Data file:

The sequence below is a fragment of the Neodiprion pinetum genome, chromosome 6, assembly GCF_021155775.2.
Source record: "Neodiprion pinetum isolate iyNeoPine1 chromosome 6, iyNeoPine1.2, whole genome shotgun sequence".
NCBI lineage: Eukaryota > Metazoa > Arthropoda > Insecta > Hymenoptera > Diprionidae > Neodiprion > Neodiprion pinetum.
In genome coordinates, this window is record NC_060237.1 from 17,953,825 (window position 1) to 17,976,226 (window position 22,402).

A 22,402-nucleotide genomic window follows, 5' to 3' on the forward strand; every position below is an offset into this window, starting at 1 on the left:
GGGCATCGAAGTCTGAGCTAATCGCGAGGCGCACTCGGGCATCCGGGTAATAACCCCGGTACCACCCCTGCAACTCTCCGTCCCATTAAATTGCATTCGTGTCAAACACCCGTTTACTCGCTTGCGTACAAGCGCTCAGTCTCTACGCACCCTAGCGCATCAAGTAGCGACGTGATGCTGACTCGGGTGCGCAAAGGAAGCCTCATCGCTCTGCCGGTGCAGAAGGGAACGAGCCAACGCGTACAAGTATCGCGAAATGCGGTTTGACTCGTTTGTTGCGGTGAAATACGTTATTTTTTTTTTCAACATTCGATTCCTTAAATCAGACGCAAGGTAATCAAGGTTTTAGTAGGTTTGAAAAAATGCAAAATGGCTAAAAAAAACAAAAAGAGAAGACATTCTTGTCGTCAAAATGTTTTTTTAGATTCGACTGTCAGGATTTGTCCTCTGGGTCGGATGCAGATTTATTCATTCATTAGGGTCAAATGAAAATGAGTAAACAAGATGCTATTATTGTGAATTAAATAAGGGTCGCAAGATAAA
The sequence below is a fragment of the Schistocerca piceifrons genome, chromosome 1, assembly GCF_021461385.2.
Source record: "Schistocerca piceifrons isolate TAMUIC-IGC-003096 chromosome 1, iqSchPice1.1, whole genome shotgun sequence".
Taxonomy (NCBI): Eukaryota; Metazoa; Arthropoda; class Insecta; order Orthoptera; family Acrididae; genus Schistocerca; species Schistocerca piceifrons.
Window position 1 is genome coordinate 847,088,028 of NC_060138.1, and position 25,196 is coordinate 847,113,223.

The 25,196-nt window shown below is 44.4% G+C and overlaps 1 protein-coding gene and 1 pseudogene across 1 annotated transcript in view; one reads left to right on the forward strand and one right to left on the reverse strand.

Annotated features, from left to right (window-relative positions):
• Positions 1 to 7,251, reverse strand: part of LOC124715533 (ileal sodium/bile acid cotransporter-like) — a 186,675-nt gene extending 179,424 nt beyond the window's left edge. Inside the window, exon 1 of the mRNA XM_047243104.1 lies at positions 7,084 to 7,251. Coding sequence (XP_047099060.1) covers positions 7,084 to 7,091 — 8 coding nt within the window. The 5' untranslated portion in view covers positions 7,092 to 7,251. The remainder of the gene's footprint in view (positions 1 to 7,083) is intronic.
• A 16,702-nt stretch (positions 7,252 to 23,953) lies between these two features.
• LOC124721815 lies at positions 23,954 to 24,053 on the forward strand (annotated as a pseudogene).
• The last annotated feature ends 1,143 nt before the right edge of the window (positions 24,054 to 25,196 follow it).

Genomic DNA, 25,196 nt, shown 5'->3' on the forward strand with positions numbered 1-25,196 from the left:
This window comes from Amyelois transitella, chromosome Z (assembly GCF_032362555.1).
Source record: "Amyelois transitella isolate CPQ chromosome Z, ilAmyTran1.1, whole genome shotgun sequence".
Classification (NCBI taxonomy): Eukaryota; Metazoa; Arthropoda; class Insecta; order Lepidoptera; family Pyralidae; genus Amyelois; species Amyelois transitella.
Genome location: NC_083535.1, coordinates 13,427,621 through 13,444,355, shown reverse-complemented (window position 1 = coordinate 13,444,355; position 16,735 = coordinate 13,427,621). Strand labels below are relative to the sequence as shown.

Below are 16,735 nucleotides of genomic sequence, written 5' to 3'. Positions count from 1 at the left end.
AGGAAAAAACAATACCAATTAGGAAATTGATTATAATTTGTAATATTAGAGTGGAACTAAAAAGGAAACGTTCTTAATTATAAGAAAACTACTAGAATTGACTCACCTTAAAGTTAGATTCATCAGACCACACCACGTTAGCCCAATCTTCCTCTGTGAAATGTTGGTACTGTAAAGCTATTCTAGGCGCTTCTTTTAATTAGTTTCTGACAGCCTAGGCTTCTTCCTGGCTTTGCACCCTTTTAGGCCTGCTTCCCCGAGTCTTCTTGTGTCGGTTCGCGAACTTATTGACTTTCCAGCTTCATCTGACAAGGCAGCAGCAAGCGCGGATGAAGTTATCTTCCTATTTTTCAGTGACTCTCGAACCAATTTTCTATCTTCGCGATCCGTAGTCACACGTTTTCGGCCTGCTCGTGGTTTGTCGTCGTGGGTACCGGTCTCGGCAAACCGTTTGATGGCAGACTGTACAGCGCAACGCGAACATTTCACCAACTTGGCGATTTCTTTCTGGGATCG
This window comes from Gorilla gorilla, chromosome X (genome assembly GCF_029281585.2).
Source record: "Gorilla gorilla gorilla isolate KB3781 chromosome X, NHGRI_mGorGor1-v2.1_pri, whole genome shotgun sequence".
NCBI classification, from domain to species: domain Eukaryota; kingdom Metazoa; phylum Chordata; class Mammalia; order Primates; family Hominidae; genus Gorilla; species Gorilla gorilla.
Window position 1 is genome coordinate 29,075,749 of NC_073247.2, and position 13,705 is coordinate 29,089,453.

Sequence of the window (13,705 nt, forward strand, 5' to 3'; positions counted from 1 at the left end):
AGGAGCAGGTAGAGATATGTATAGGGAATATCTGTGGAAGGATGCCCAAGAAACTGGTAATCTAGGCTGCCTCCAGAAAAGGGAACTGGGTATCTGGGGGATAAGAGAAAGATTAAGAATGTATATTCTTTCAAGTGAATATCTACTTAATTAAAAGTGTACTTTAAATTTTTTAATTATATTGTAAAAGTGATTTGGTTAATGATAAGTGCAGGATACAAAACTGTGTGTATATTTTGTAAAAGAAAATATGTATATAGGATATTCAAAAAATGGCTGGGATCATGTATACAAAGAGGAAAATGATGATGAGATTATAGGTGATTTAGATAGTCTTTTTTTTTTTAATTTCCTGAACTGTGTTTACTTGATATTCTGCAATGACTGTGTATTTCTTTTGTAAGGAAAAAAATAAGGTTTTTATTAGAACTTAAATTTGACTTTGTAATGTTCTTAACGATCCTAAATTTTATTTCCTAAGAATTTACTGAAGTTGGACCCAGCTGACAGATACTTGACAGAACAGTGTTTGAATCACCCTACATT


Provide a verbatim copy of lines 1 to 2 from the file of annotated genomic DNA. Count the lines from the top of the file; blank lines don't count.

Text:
The sequence below is a fragment of the Neodiprion pinetum genome, chromosome 6, assembly GCF_021155775.2.
Source record: "Neodiprion pinetum isolate iyNeoPine1 chromosome 6, iyNeoPine1.2, whole genome shotgun sequence".